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Projection bias in an aversive environment
Last registered on October 26, 2020

Pre-Trial

Trial Information
General Information
Title
Projection bias in an aversive environment
RCT ID
AEARCTR-0006659
Initial registration date
October 22, 2020
Last updated
October 26, 2020 8:19 AM EDT
Location(s)

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Primary Investigator
Affiliation
University of Zurich
Other Primary Investigator(s)
Additional Trial Information
Status
In development
Start date
2020-10-23
End date
2020-11-30
Secondary IDs
Abstract
This project aims to demonstrate the existence of projection bias (Loewenstein et al.,2003), the behavioral tendency to project current preferences into the future, in an aversive environment. The main objective is to collect the first stage result in order to calculate the effect size needed for further studies.
External Link(s)
Registration Citation
Citation
Zhang, Sili. 2020. "Projection bias in an aversive environment." AEA RCT Registry. October 26. https://doi.org/10.1257/rct.6659-1.0.
Experimental Details
Interventions
Intervention(s)
Bad state treatment: participants will have a loud background sound played constantly in the headset while making evaluation choices.
Good state treatment: participants will not have the background sound played in the headset while making evaluation choices.
Intervention Start Date
2020-10-23
Intervention End Date
2020-11-30
Primary Outcomes
Primary Outcomes (end points)
Willingness-to-pay to reduce the volume of the background sound in a 20-minute transcription task
Primary Outcomes (explanation)
Secondary Outcomes
Secondary Outcomes (end points)
Predicted self-reported unpleasantness of the task with and without volume reduction.
Secondary Outcomes (explanation)
Experimental Design
Experimental Design
The experiment aims to detect state dependence as predicted by projection bias (Loewenstein et al.,2003). The state is varied by the presence of an aversive event, annoying noises. Specifically, participants will be required to complete a few transcription tasks (cover-up tasks) and sit through 20 minutes with an annoying background sound that will come and go for about half of the time in different time intervals (less than 80dB; around 5 seconds each). The main outcome variable of interest is participants' willingness-to-pay (WTP) to lower the volume from loud to moderate, which will be elicited using an incentive-compatible BDM procedure.

Depending on the treatment, the willingness-to-pay choices will be elicited in one of the two decision states, with the loud noises played constantly in the headset (in a bad state treatment) or without (in a good state treatment). Participants will have full experience of the sound with both full and reduced volume before making any decisions. Therefore, any treatment effect cannot be attributed to rational learning.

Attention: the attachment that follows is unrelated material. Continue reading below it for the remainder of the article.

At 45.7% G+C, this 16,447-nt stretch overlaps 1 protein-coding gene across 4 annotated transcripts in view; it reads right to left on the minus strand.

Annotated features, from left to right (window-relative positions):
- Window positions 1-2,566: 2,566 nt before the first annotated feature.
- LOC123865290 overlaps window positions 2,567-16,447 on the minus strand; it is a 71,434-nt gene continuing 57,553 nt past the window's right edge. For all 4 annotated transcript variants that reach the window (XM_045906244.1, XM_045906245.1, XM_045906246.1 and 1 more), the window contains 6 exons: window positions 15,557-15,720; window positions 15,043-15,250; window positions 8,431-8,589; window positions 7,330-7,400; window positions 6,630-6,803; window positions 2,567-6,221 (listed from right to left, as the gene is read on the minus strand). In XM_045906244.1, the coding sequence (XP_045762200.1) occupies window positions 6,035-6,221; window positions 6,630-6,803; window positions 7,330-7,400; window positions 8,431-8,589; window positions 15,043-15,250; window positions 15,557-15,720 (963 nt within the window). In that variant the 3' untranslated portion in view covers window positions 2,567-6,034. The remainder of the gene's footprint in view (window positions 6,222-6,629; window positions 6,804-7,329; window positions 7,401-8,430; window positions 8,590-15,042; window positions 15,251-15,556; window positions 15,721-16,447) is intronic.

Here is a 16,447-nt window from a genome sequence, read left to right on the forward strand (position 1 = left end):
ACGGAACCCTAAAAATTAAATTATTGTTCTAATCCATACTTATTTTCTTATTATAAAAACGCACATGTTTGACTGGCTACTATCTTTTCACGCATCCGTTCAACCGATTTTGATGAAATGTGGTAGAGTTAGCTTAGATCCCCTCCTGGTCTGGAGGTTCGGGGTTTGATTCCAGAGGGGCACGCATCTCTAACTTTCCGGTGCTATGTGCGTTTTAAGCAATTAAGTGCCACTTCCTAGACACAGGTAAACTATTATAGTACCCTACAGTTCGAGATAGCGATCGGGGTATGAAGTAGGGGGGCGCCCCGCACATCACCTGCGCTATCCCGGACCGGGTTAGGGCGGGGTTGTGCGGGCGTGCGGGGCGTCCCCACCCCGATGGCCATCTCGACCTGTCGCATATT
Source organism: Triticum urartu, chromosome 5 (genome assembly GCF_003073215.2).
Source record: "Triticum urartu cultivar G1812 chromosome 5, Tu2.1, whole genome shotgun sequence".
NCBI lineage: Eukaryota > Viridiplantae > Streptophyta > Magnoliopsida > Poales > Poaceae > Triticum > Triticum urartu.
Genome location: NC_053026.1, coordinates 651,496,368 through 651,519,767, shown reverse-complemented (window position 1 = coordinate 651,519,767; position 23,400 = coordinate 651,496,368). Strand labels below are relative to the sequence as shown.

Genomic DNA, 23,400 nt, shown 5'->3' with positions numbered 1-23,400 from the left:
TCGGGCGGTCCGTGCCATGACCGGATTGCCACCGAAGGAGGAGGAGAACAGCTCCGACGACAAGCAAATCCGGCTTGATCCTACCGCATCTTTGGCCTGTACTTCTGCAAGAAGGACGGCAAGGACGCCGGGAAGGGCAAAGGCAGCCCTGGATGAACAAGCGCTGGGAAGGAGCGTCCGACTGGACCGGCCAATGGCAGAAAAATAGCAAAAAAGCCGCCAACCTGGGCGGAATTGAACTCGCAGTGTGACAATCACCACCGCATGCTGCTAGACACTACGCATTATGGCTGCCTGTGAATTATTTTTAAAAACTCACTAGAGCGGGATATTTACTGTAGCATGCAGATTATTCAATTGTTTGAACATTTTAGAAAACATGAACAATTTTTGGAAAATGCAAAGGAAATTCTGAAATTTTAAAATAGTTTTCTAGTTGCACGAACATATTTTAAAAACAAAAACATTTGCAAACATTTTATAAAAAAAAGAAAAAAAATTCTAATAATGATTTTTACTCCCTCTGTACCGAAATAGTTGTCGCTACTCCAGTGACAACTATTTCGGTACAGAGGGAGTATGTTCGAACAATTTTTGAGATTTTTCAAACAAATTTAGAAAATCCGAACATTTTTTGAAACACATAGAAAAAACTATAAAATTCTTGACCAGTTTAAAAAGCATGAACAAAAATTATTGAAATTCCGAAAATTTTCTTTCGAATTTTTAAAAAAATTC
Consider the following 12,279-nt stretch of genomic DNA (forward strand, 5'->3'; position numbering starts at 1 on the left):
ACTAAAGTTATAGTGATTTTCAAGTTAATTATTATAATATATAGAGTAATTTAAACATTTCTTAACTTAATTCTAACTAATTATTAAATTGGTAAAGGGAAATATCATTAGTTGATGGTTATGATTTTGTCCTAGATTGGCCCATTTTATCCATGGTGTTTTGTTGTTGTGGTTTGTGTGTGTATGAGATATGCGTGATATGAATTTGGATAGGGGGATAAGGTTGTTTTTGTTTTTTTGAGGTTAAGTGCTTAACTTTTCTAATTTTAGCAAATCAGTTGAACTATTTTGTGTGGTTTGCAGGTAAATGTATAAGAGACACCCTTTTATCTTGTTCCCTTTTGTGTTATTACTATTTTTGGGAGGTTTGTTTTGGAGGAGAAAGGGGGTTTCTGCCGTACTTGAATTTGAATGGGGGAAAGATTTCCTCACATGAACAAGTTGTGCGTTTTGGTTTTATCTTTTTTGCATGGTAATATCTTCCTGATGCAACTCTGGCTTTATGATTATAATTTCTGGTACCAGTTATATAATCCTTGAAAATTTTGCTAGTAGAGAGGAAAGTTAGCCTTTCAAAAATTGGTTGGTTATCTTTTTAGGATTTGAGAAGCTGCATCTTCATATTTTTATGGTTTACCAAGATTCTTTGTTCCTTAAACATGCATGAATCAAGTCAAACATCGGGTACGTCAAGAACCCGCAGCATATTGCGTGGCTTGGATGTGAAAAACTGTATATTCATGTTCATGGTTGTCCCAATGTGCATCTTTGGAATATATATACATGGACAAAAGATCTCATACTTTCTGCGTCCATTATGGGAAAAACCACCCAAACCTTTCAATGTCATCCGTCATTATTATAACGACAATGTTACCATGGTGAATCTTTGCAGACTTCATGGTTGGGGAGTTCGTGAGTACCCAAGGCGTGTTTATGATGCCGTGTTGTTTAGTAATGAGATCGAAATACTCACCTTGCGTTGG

The remaining part of the experiment aims to collect a variety of measures in order to pin down mechanisms. For instance, it includes projection bias measured by a real effort task allocation in the spirit of Augenblick and Rabin (2019). It also includes two self-reported measures based on the idea of shopping on an empty stomach and buyer's remorse, each of which reflects the nature of earlier studies on projection bias (e.g. Read and van Leeuwen, 1998; Colin et al., 2007; Busse et al., 2014). For sake of power, I will only conduct heterogeneity analysis if I obtain the first stage result with enough significance.

General noise sensitivity will also be included as a control variable. One concern in the current design is that people may have very subjective perceptions of aversiveness and this within-subject heterogeneity may dominate the effect induced by the between-subject treatment. If a plain comparison of means across treatment groups did not work as worried, I will have to separately analyze subgroups with different levels of noise sensitivity or rely on a regression framework with controls.
Experimental Design Details
Not available
Randomization Method
randomization done by a computer
Randomization Unit
individual level
Was the treatment clustered?
No
Experiment Characteristics
Sample size: planned number of clusters
4 experimental sessions with 18 subjects in each session (in case of full attendance)

Note that this number is not based on any power calculation. It is merely a feasible number that I estimate based on the current covid-19 situation, which is constantly evolving. Unfortunately, it has been an extremely difficult period to plan any offline experiment due to the exponentially rising number of covid-19 cases. There may be another new covid-19 policy implemented at any moment, which may unavoidably lead to the change of the plan.
Sample size: planned number of observations
72
Sample size (or number of clusters) by treatment arms
36 in bad state treatment and 36 in good state treatment
Minimum detectable effect size for main outcomes (accounting for sample design and clustering)
IRB
INSTITUTIONAL REVIEW BOARDS (IRBs)
IRB Name
Human Subjects Committee of the Faculty of Economics, Business Administration, and Information Technology
IRB Approval Date
2020-10-19
IRB Approval Number
OEC IRB # 2020-070